“Playing with Color” October 2022 in Melrose, MA

Fiber Art exhibit - Joined by Stitch | Beebe Estate, Melrose, MA Oct 2022

Come to the Beebe Estate in Melrose to discover “Playing in Color,” a fiber and quilt art exhibit of Joined by Stitch. Meet the artists at the October 7, 2022 reception from 7 to 9 pm.

Joined by Stitch Massachusetts Fiber Art Critique group

Joined by Stitch is the critique group of Betsy Abbott, Agusta Agustsson, Tarja Cockell, Sue Colozzi, Janis Doucette, Anne Kimball, Madalene Axford Murphy and Alanna Nelson. They are all members of Studio Art Quilt Associates (SAQA).  

The eight regional artists came together to form a critique group in the fall of 2016 to support each other in their individual journeys.  Each member uses fiber in creating her work but each has also developed a unique voice ranging from the abstract to the representational.

While all group members use color and fiber in their work, the materials and techniques offer a wide range of opportunities to explore and play. Members dye, print, weave, felt, paint with thread, and stitch, discovering new opportunities for textiles to turn into landscapes, emotions and messages.

Once a month, the artists bring work to a meeting, seeking either feedback from the rest of the group for a finished piece or advice on a particular aspect of a work in progress.  The meetings end with a lively discussion of news from the fiber art world and from individual members.

Group member Alanna Nelson says, “In our first group show since March 2020, we look forward to the exhibit in Melrose. We’ve had a lot of zoom sharing of our work, and it’s great to share these colors and textures in person.”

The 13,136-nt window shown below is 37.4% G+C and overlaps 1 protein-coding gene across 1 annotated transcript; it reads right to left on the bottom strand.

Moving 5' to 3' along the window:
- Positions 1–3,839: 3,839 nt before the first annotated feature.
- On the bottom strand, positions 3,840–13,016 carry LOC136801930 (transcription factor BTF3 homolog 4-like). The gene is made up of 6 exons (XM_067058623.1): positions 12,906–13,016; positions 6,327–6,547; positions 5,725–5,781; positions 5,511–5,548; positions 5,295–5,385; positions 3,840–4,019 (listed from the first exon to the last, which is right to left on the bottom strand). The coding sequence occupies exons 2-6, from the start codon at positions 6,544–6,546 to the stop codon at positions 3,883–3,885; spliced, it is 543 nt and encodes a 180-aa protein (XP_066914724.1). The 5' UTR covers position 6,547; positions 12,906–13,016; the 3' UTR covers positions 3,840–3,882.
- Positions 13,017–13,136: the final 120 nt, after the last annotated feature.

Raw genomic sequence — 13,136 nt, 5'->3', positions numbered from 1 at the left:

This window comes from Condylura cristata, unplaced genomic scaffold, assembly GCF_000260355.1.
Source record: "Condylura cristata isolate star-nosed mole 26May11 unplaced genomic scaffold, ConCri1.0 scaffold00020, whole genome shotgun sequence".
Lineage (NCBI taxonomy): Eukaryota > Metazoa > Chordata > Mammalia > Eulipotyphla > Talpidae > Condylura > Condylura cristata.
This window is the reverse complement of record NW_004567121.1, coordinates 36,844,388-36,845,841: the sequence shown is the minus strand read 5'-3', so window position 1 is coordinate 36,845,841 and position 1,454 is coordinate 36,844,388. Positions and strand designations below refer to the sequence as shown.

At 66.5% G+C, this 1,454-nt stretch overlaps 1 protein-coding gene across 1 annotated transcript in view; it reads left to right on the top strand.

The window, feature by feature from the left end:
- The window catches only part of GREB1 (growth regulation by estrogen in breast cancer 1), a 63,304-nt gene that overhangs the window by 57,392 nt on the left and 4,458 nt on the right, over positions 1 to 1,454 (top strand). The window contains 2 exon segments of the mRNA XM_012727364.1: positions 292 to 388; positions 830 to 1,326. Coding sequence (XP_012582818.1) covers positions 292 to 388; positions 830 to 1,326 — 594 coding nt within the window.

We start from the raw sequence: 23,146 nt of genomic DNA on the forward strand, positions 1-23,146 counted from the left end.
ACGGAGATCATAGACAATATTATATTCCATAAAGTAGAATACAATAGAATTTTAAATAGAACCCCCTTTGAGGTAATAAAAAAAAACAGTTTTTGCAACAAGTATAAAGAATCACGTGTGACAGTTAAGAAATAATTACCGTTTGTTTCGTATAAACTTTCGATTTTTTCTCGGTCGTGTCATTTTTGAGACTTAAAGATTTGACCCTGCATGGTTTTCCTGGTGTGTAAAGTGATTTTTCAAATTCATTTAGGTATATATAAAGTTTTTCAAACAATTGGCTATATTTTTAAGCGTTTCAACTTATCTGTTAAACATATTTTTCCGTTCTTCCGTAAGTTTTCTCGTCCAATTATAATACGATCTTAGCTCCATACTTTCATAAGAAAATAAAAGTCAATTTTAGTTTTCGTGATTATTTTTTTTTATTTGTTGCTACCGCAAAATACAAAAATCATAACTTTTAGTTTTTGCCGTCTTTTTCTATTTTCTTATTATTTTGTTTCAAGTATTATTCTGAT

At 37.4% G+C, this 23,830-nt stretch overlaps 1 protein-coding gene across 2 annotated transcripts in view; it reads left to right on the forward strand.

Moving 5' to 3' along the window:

The Beebe Estate, 245 West Foster Street in Melrose, is open Saturdays from 11 am to 3 pm. “Playing with Color” will be on view from October 7 to 29, 2022.  Visitors are welcome to wear masks and practice social distance protocols.

Building Blocks at Marion Art Center

Building Blocks at Marion Art Center

Plastic bags of ice; autumn olive dyed wool felt; Building Blocks 1.

Time for the summer member’s exhibition at the Marion Art Center. Since moving to the South Coast in 2020, the member exhibits offer a chance to evaluate how my work’s changed in six months.

The big realization? Experiments and process stack up in the studio, but there is virtually nothing completely finished. Ok, I guess. The process and time has been instructive.

What are the materials for my fiber art these days?

  • Stitching with plastics – the stuff that we’d normally toss and cannot be recycled.
  • Using materials at hand.

These parameters give me lots of room and interesting results. I’m calling this series Building Blocks.

Alanna Nelson Fiber Art - Wool, plastic, cotton - Building Blocks 1

Scientists report that plankton, the building block of our oceans, consume and sometimes process micro plastics found throughout the water column.

Building Blocks: 1 was finished in time for last October’s @Doorway_a_Gallery skill share, so I took the path of least resistence and just dropped it off for the show.

This piece includes wool felt that I overdyed with Autumn Olive leaf dye bath, embroidered using cut up ice bags from our summer cruise and machine quilted.

My hub worries that my plastic hoarding habit is growing, so I guess it’s time to finish more work so he can understand what I’m really up to.

Plastic and stitching can be a great combo – especially because it performs pretty nicely when left outside. Hmmm….

The reception is August 12, 2022 from 5 – 7 pm. Hope to see you there!

Invasion of the Invasives

Invasion of the Invasives

Remember how we decided to move just as a pandemic swept the world?  We’re still here, healthy, thankful and nesting in our new home base. I spend a lot more time outdoors, watching birds, moons, tides, plants and trees.